Being an executive leader, were you ever called upon to speak in front of your team, or the whole office? And while standing in front of all those people, did you ever feel, what many professional speakers, actors, and stage artists call ‘stage fright’?
Well, that is what one business unit leader experienced in one of his town halls last month. The HRBP of this senior leader called me as they wanted help with the nervousness and anxiety this business leader feels while presenting. Performance anxiety of public speaking can shake the confidence of even the most experienced professional.
While coaching various public speaking contestants for their world contest, I’ve realized that these speakers by giving public speeches for years embrace the nervousness with practice. But that is not the case with other non-experienced speakers for whom stage fright is something they have to deal with seriously. In fact, as a TEDx speaker coach one of my key areas of work is to build on the confidence level of the speakers and work on their stage presence so that even if they realize that they are feeling nervous, it doesn’t show to the audience.
There is a wide misconception out there that presentation anxiety just happens when you first step on the stage. The truth is that you can have it anytime. In fact, leaders like Richard Branson still suffer from this fear of public speaking.
Having said that, there is a way to diminish this anxiety to a negligible amount. While there is a medical study out there that has compared this stress to that of “a small car crash”, we also have many neuroscience research reports suggesting an excellent solution.
Here is a two-step strategy to help you get you out of your own head and to ace the next business presentation with confidence, impact, and style.
The first thing that happens after you’ve had even a single case of freezing on stage, is that you keep thinking about the incident again and again. It’s like a cassette player playing negative things about you, on a loop.
Reappraisal (we psychologist call it Cognitive Reappraisal) would mean, pressing the stop button and putting in a new cassette in the music player. In other words, you have to ‘reinterpret’ the negative experience of your past business presentation. As a speaker revisit your emotional response to the last bombed presentation. Now view the outcome of that presentation as a way to challenge and better yourself. Say to yourself that you’re amazing and that you did a great presentation! Keep repeating the same again and again to your mind. You may not have anything positive to say about the event, but it’s okay. The old adage – Fake it Till you Make it – it always works wonders with the brain! This action of reframing your inner critic from negative to positive will help you to dilute your negative emotions around the past presentation.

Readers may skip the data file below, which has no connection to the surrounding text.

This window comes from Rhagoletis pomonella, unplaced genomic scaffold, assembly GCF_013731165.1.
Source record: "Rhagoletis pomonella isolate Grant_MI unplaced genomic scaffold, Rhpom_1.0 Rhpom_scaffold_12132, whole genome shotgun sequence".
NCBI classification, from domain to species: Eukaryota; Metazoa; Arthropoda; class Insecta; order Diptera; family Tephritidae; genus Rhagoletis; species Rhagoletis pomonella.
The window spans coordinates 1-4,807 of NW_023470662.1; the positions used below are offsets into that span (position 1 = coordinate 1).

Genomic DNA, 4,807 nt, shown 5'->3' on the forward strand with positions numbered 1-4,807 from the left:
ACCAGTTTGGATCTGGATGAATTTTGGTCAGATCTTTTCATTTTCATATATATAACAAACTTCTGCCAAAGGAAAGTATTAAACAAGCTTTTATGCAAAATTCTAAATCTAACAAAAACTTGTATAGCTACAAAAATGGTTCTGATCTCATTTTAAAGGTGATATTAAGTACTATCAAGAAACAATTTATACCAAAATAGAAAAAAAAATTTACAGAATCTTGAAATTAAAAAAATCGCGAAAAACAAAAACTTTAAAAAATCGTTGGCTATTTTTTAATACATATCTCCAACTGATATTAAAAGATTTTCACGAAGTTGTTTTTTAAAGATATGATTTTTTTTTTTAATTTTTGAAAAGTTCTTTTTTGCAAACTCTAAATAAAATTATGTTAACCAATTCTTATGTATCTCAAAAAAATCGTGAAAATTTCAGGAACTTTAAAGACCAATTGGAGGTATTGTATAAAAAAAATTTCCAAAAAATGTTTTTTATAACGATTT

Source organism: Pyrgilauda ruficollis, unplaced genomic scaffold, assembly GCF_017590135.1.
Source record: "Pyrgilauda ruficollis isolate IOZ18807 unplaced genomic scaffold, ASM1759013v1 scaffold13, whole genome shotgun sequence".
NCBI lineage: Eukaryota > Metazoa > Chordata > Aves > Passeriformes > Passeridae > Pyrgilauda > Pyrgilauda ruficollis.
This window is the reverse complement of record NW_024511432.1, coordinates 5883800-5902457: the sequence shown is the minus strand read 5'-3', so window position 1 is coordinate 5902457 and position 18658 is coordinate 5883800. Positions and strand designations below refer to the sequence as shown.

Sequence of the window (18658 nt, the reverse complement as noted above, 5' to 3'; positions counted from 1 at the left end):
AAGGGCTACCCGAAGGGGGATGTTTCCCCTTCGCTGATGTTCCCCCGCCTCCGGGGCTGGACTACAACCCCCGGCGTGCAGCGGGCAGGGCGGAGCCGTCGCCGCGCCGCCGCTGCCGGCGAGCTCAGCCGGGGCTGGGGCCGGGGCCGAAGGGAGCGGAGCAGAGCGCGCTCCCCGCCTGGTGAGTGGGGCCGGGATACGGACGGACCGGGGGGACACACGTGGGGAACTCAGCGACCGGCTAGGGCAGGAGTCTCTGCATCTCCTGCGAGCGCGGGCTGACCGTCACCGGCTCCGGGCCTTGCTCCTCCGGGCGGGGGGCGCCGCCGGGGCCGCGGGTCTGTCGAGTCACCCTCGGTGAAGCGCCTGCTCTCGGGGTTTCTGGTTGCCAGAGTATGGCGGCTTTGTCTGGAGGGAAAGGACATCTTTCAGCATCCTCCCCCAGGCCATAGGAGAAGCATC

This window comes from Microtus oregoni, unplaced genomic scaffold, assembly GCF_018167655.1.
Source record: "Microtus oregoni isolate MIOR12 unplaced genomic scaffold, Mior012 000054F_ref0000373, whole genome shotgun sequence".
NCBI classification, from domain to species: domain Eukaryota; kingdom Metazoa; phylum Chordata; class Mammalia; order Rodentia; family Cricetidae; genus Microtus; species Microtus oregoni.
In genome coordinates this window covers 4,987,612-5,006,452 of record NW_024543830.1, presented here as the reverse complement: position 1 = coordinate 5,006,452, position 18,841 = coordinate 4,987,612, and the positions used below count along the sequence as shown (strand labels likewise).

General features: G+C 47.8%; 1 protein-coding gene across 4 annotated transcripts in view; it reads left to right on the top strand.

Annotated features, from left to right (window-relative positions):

Allow me to explain what happens in your brain post the negative presentation. There is a part of our brain, lying in its most primitive part, called amygdala. This is the part responsible for memory, emotions, and survival instincts. However, neuroscientists have found that the prefrontal cortex, a more sophisticated part of our brain can keep amygdala in check.
So, when you step on the stage next time and see your audience, your amygdala jumps in response – triggering a fight or flight response in you. Creating anxiety and fright. But with cognitive reappraisal, you switch the ‘on’ button on your prefrontal cortex, which tells your amygdala to basically say, “get a grip!” So, before your next presentation, begin with getting a grip on your emotions by reappraising yourself; and then move on to step number two – rehearsal.
When they say the practice is the key, they’re wrong. It’s not just a key, but the absolute skeleton key. As an executive coach, I always ask my clients to practice a certain set of behaviors before the actual event.
Visualization technique is an extremely potent way of rehearsal to get your desired results. So, don’t replay the past that happened, instead visualize the future you intend. Visualization is rehearsing using only your mind. You don’t necessarily need to be on the stage to feel the stress and the anxiety – you’re already familiar with what stage fright feels like. Similarly, you only need your mind to understand that audience or no audience – you are going to get it right! So, using this rehearsing technique as many times as possible you are putting the stress of that upcoming critical presentation to utter ease.
Also, focusing on your audience helps one give a great presentation. So, have your family, friends, or team around and rehearse what you’re going to present on the D-day. If possible, you should even go to the exact stage that you’re going to be on, and rehearse daily starting a few days earlier. Create a bit of a pressure situation for yourself – as close a situation to the real one, as you can have. Research proves how simulating low levels of stress helps you stay cool, calm, and collected in the real situation.
Summary: An executive leader is always expected to talk to stakeholders on various platforms. Using the 2-step method of rehearsal and reappraisal will help you reach a high-performance state of presentation. If you change your perspective about public speaking and rehearse ‘under little stress,’ you might find yourself looking forward to your next presentation and becoming a star speaker at your workplace! #BeTheStar
Comments: What other methods have you employed to overcome your presentation anxiety or stage fright? Share your thoughts. I love learning from my readers. And please do share this science of presentation skills and executive presence.